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was rich and not known to be unhappy, or under any possible inducement to commit so desperate a deed as self-murder. Upon further examination, I picked up the half burnt wadding of the pistol, and unfolding it perceived it was a piece of calico, the figure of which was easily discernible; the propriety of its preservation, however, never occurred to me. I continued to hold it in my hand as I proceeded in my inquiries, and without thinking of it, or intending to do so, I put it in my pocket, and never thought of it again until some time after. I examined the ground, which was very hard frozen, but could perceive no other tracks than those of the horse which had belonged to the dead, and even those were scarcely to be seen. What should I do? was now the question. I concluded it would be best to mount the horse ; and ride off as speedily as possible to the mansion of the old gentleman, and give the alarm to his son who resided with him; I did so, and returned with him immediately to the scene. We made no other discovery which could lead to a development of the mystery; we went to the cross-road spoken of, and saw the faint traces of a horse upon it, as I had conjectured. The young man informed me that his father had determined the previous week upon a journey to the town of - -, and probably had a considerable sum of money about him, but we could find none. His watch was a very valuable one, and would doubtless have been taken had he been murdered. The placing of his papers and his watch in his hat, looked like a deliberate design, which could scarcely be imputed to an assassin, whose hurry upon a public road would have been too great for such deliberation. The pistol, however, he had never seen before. His father had frequently manifested some slight oddity of manner, but the son had never dreamed of such a termination of his existence. Upon the whole, the matter seemed to bafile conjecture, and so it appeared on the coroner's inquest. A verdict of death by some unknown means was the result, although public opinion seemed to lean to the idea of suicide. The son, however, came to a different conclusion, but still suspicion fell upon no particular person.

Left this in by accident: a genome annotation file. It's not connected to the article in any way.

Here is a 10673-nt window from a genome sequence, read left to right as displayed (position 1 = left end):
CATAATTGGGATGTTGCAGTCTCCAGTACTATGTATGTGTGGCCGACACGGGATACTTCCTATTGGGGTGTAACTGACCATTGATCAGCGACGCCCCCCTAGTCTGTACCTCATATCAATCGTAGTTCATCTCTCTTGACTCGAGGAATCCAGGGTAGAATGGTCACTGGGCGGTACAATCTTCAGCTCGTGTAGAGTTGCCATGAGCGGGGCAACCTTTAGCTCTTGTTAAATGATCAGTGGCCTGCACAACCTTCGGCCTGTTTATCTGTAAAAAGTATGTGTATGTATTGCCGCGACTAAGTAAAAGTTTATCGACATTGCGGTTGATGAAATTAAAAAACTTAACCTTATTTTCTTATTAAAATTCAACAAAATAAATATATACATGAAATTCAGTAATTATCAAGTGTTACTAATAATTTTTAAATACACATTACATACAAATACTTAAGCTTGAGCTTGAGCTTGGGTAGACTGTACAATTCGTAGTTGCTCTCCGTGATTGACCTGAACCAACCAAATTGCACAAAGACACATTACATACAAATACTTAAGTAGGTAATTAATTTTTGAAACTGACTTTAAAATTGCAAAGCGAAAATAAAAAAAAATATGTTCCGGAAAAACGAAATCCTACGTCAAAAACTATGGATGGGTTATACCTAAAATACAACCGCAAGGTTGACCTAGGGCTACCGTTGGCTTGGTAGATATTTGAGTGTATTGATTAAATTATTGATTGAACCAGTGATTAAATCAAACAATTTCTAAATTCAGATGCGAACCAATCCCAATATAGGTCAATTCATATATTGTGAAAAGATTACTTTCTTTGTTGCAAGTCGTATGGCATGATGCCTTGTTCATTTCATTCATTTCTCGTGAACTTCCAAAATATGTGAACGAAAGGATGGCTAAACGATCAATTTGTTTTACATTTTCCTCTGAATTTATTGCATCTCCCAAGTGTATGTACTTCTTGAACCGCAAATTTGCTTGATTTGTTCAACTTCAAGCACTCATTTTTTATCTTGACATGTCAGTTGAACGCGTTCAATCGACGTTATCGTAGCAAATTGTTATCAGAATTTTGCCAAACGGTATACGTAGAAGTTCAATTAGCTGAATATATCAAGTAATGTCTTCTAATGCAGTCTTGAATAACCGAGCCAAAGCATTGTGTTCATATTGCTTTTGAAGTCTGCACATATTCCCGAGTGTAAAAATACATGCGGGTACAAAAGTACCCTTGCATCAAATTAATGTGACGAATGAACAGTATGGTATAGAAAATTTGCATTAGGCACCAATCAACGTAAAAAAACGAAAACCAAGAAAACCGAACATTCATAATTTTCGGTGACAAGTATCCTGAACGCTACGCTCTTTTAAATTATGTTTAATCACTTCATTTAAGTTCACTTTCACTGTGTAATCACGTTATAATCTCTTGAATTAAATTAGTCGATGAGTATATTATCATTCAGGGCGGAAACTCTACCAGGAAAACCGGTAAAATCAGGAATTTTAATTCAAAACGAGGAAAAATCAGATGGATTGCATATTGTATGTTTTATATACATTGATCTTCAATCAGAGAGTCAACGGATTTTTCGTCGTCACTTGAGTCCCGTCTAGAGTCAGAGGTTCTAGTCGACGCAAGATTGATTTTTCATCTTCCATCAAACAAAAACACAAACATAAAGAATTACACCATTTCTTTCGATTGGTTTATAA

Three or four months had passed away, and the whole affair seemed buried in oblivion, when one day, in the presence of Benson only, I intimated my intention of setting out the following morning for the town of and he carelessly asked me if I would do him the favor to sell for him a tobacco note, which he had received in payment for some work. As I could see no sort of objection to so friendly an act, I readily assented; my reader must be informed that tobacco was at that time a sort of currency, and familiarly used in all transactions like money. I went to town, transacted my own business, sold the tobacco, and returned home and paid the proceeds to Benson. I thought no more of the matter until a few weeks after, when, to my utter astonishment, I was arrested upon the charge of having murdered the old gentleman abovementioned. My amazement was considered well feigned by his son, who assured me that the evidence against me was irresistible, and sneeringly asked me how I became possessed of his father's tobacco? The truth flashed instantly upon me, that I had been made the dupe of a designing villain, and at once I saw the peril of my situation. I replied that I had received the tobacco from Benson, and desired to be confronted with him, that I might see whether he would deny the truth of my assertion ; the officer who arrested me consented, as Benson lived in the village where the jail was, and accordingly I stood before him, searching every lineament of his dark countenance with an eye of fire. Did you not give me a tobacco note to sell for you several weeks ago ? No, was his sullen reply. Villain, I exclaimed, do you dare to deny it? and I sprang upon him with all the violence of a man who saw the desperation of his situation, unless he could obtain a confession. I should certainly have strangled the scoundrel with my grasp, had I not been overpowered by numbers, and dragged away to prison. My violence served but to confirm the suspicions of my persecutors, who saw in the workings of my countenance nothing but the evidence of vehement passions, capable of any atrocity. Left alone in my solitary prison, it may be well imagined how horrible was the train of my thoughts. I felt like some malefactor whose prison was on fire, and who saw no chance of escape from the irons which held him chained to the wall. What could I do? I had certainly sold the tobacco, and was known by the purchaser, and could be identified ; no one had seen me receive the tobacco from Benson; no body had seen me pay him the money on my return. That tobacco, it appeared, was part of a parcel of notes which were known to be in the possession of the old gentleman murdered, and found to be missing when his papers were examined by his son, who was his executor and heir, and who resolved to watch in silence their sale, as the clue to the assassin of his father. He had taken his measures wisely, and upon going to town some weeks after my visit to the same, he discovered that the note had been sold to a merchant, who, upon application, described the individual from whom he had bought it, and disclosed his name. Here was a chain of evidence absolutely conclusive, even if I had not been the person who discovered the body and gave